I didn’t dig far into the surrounding context when I wrote about buying fake tags, but I saw plenty of surprised reactions on social media to this obvious criminality on Facebook Marketplace. The situation is well understood, but pretty far from resolved.
I recommend these articles from CNBC and NBC News:
- Stolen goods sold on Amazon, eBay and Facebook are causing havoc for major retailers
- ‘It’s an easy fast dollar’: How organized retail theft rings in one Ohio town use Facebook Marketplace to sell stolen goods
The second story highlights law enforcement’s sense that of the various online marketplaces, Facebook is particularly unhelpful when they make a request.
There’s also relevant legislation: the INFORM Act would require sellers who are doing meaningful volumes of business to pass through additional identity verification processes. It passed the House, but I’m unsure whether anyone considers it a priority in the new Congress. Retail industry groups are pushing for it, though, with the online marketplaces standing on the other side of the issue.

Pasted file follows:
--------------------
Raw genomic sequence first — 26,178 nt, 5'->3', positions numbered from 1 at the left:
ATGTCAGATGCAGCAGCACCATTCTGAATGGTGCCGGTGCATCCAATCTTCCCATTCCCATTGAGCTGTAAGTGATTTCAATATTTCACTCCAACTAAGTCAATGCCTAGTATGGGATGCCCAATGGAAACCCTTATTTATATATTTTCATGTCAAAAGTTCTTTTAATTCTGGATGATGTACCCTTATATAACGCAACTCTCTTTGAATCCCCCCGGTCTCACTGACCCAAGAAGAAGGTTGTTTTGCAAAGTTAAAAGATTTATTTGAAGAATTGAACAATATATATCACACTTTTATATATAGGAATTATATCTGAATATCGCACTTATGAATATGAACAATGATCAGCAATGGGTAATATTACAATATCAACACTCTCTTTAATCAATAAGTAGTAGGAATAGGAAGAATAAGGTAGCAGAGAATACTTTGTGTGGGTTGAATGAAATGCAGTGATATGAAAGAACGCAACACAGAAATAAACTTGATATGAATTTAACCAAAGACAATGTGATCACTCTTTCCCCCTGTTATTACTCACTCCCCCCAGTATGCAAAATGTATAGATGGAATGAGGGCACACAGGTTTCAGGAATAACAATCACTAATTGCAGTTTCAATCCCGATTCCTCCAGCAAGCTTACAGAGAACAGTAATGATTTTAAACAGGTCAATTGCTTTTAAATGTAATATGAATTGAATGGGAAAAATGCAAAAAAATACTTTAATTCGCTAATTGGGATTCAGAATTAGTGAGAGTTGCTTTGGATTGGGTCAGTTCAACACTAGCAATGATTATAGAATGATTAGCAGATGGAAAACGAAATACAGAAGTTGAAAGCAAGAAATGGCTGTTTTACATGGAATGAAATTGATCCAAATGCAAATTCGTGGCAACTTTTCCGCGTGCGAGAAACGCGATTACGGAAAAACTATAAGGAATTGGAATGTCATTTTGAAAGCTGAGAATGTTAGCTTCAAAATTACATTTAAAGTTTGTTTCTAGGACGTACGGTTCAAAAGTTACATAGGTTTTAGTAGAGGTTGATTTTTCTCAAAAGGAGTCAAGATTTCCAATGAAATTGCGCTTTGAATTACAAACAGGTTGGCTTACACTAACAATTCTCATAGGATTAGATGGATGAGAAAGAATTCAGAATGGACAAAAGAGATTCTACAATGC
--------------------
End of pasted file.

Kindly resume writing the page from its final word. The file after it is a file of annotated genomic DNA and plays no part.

This wouldn’t be a panacea. As the NBC story notes, theft rings recruit can still legitimate front-people to go through verification processes. And for something like fake tags, it seems like sellers could easily set up a new account whenever they approach INFORM’s $5,000 revenue threshold for verification. Still, it’s a step in the right direction, as is the multi-state task force convened by attorneys general who are interested in this problem.
Lots more to be done here, but some people are paying attention. Whether that includes anyone in D.C., I couldn’t say…